MYRTLE BEACH, SC (WMBF) - Two people are dead after two separate drownings from over the weekend. One occurred at a pool, the other in the ocean.
Being safe near water isn't something that should be left to the lifeguard on duty. Every day, about ten people die from drowning, according to experts with the Centers for Disease Control.
Knowing how to swim and knowing proper CPR techniques will increase your chances of keeping you and your loved ones safe, but that's not all.
The CDC encourages people to have someone supervising when people are in the water at all times, and to not include alcohol in the mix.
The CDC also recommends people with pools to have them fenced off and clear of any play toys which might entice children when you're not around.
"Drowning is the second leading cause of death among kids between 1 and 14," said Dr. Thad Golden of the Grand Strand Medical Center. "A lot of the drowning in this area is the adults, either because they are going in the water trying to save a child or because they get carried in themselves."
Dr. Golden suggests calling 911 if you see someone in distress, then you or someone else should start CPR until paramedics arrive, because time is crucial.
"The ones that are in critical condition obviously frequently go to intensive care units," Dr. Golden said. "A lot of patients too think they're okay for a while and they worsen even after they arrive at the hospital, so I certainly would recommend that if anybody has a near-drowning that they seek medical attention, even if they think they're okay."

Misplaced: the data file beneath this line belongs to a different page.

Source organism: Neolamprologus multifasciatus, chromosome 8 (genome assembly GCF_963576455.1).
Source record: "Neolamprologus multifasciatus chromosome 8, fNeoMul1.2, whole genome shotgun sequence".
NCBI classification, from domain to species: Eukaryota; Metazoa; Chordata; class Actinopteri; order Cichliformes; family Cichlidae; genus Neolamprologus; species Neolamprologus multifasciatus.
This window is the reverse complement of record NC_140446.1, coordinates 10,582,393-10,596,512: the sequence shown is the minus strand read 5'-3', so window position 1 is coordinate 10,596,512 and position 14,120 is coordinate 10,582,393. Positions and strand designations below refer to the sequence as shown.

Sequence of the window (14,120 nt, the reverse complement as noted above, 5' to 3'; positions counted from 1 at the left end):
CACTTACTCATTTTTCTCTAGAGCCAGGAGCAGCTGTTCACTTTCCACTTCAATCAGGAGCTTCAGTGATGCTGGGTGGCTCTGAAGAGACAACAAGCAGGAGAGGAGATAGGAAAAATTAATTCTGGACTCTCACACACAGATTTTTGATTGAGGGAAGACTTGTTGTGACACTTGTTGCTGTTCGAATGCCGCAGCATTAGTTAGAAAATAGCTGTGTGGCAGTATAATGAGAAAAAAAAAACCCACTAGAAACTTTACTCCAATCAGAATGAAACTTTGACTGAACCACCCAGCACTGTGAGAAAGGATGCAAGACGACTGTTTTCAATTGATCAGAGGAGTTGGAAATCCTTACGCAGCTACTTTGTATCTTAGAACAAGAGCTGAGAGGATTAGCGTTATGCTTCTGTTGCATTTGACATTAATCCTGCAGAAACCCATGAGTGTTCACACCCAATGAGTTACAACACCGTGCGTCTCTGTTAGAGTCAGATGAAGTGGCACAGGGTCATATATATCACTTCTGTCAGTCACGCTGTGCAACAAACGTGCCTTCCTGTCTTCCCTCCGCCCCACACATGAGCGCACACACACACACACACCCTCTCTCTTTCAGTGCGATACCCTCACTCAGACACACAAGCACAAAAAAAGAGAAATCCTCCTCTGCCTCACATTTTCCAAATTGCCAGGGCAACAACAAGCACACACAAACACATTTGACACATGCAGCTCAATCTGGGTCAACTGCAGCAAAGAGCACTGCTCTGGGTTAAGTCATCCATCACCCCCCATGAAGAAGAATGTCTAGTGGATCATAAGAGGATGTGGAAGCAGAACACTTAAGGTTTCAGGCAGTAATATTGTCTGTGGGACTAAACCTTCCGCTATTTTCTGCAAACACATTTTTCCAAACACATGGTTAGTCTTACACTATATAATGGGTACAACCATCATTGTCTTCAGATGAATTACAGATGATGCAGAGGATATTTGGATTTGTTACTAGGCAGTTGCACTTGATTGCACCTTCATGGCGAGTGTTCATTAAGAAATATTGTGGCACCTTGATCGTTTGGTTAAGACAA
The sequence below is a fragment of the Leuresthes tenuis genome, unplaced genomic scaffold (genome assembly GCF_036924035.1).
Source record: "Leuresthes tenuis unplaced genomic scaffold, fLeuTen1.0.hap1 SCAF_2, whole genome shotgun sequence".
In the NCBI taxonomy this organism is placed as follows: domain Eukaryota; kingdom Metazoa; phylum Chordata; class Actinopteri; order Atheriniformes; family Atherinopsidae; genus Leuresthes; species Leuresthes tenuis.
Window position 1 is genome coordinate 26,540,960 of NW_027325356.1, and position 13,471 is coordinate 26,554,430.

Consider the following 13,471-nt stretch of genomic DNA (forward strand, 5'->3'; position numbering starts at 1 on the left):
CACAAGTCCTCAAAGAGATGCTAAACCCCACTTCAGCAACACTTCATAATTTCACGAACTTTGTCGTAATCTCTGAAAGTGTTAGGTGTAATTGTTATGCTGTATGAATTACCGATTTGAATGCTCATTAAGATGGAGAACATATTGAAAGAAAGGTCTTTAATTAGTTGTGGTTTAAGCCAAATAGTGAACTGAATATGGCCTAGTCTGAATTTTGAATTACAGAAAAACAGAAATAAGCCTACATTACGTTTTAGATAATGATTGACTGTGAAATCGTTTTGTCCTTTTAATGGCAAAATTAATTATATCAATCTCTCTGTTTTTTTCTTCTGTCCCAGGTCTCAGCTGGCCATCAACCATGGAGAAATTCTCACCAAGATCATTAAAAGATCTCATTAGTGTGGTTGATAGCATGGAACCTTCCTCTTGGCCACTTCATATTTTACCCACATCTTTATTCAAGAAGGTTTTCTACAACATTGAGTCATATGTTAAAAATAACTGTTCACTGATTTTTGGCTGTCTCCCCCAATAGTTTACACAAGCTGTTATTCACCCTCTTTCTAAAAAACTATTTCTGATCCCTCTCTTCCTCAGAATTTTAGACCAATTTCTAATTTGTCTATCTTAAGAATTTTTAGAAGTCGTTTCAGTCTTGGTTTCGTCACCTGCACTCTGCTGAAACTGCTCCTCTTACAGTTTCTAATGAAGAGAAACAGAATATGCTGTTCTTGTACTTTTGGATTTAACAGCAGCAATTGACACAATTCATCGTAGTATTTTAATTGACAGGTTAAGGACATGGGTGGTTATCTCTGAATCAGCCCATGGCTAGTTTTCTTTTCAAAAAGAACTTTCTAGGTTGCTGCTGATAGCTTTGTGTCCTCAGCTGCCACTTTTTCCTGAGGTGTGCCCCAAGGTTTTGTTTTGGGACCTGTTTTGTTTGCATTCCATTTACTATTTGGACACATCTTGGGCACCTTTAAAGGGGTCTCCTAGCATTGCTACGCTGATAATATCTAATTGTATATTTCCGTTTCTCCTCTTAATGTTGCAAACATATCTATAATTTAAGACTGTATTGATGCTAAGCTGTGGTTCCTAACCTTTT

Another thing to be mindful of is the weather.
If you're on the beach, keep an eye on the lifeguard stand where warning flags get posted.
If you're outside at the pools, listen for thunder, because that means there's a threat for lightning as well.
Two drownings from over the weekend reiterate the importance of keeping you and your family safe when out on the water. At the beach or pool side you might feel relaxed or calm, but that doesn't mean you shouldn't be on guard because, as many of our local doctors know an accidental drowning is all too familiar.